A River Runs Through It
Of the many metaphors and stories that flow from river Satluj's tributary, Sarsa, it's the inheritance of loss that stays with writer-filmmaker Jatinder Mauhar. While trying to cross the raging Sarsa in the Battle of Sarsa, Guru Gobind Singh faced betrayal and loss of his family and priceless Sikh documents and texts. "This historical episode is called Parivaar Vichhoda and my film Sarsa chronicles this loss. Set in contemporary times, the film looks at how this flourishing state of five rivers has been corrupted by power and politics," explains Mauhar, who is celebrating the news of Sarsa being selected in the Indian Film Festival of Houston. The festival is celebrating 100 years of the Indian Film industry and 10 new films are being screened there.
This is not the first time that Mauhar is showcasing the real Punjab on reel. His first film, Mitti, that released in 2010, was also a comment on Punjab's deteriorating state of affairs. Co-written with city-based documentary filmmaker, writer and television presenter Daljit Ami, Sarsa has been made to shatter a few glass ceilings. "There are stories, conversations, thought processes that need to be shared with people and what better medium than cinema," reflects Ami.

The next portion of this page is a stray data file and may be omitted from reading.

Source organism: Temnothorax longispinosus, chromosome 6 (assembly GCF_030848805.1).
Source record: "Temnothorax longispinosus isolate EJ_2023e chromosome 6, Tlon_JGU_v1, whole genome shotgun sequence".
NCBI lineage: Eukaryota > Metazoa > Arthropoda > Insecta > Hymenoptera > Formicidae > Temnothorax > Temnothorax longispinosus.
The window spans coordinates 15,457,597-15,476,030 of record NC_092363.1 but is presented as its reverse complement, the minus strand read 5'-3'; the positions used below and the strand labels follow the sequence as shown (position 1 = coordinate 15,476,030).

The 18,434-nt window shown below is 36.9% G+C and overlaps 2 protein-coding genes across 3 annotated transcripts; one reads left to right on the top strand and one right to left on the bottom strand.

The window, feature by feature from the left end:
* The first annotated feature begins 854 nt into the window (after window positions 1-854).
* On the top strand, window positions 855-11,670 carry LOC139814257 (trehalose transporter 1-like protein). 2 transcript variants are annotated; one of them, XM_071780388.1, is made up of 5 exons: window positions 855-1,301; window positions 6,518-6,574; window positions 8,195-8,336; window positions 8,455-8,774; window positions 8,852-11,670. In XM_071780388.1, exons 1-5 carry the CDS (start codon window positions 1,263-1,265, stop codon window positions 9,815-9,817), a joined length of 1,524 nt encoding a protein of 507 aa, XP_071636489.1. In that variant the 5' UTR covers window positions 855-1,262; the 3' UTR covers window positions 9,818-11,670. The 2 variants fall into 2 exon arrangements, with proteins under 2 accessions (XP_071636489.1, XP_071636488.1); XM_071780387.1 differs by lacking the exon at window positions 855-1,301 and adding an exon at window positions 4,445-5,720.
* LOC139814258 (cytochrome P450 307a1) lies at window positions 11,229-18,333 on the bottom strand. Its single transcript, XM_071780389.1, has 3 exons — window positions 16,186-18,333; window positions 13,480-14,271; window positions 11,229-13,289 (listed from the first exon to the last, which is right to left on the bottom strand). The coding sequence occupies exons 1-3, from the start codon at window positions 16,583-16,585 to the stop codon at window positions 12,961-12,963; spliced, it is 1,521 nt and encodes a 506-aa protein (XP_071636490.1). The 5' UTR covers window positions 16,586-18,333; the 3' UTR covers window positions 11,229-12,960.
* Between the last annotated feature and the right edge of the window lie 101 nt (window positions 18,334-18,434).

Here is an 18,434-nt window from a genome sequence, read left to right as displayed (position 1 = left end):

With Gul Panag marketing the film with passion, Sarsa is already creating waves in the film fraternity. Panag, who is the creative director, is also the lead actor and plays the strong- headed, fiercely independent Beant Kaur, along with her are actors Victor John, Manav Vij, Nishawan Bhullar, Kartar Cheema and Yaad Grewal. Mauhar has roped in indie band Agnee to give the music, with lyrics penned by him and Rohit Kaushik.
Despite romcoms being a big hit these days, Mauhar and Ami have focused on Punjabi society, one that is defined and run by power relations. "There are everyday stories that need to be told. Student unions, gender violence, sexual harassment, sycophants, organised crime and drug addiction ó as artistes, we are using our privilege to observe and comment on all this," share the two. "The youth does not realise its potential. It has the power to make, break and change and those in power know this and exploit it to their benefit. Our film wants to create awareness about this exploitation and manipulation of the youth. We are trying to break the stereotypes," adds Mauhar, who gave up a career in textile engineering to make films. "It is a thinking man's film, something that will fill the void in a creatively bankrupt Punjabi cinema," says Ami. Sarsa will releases later this year.
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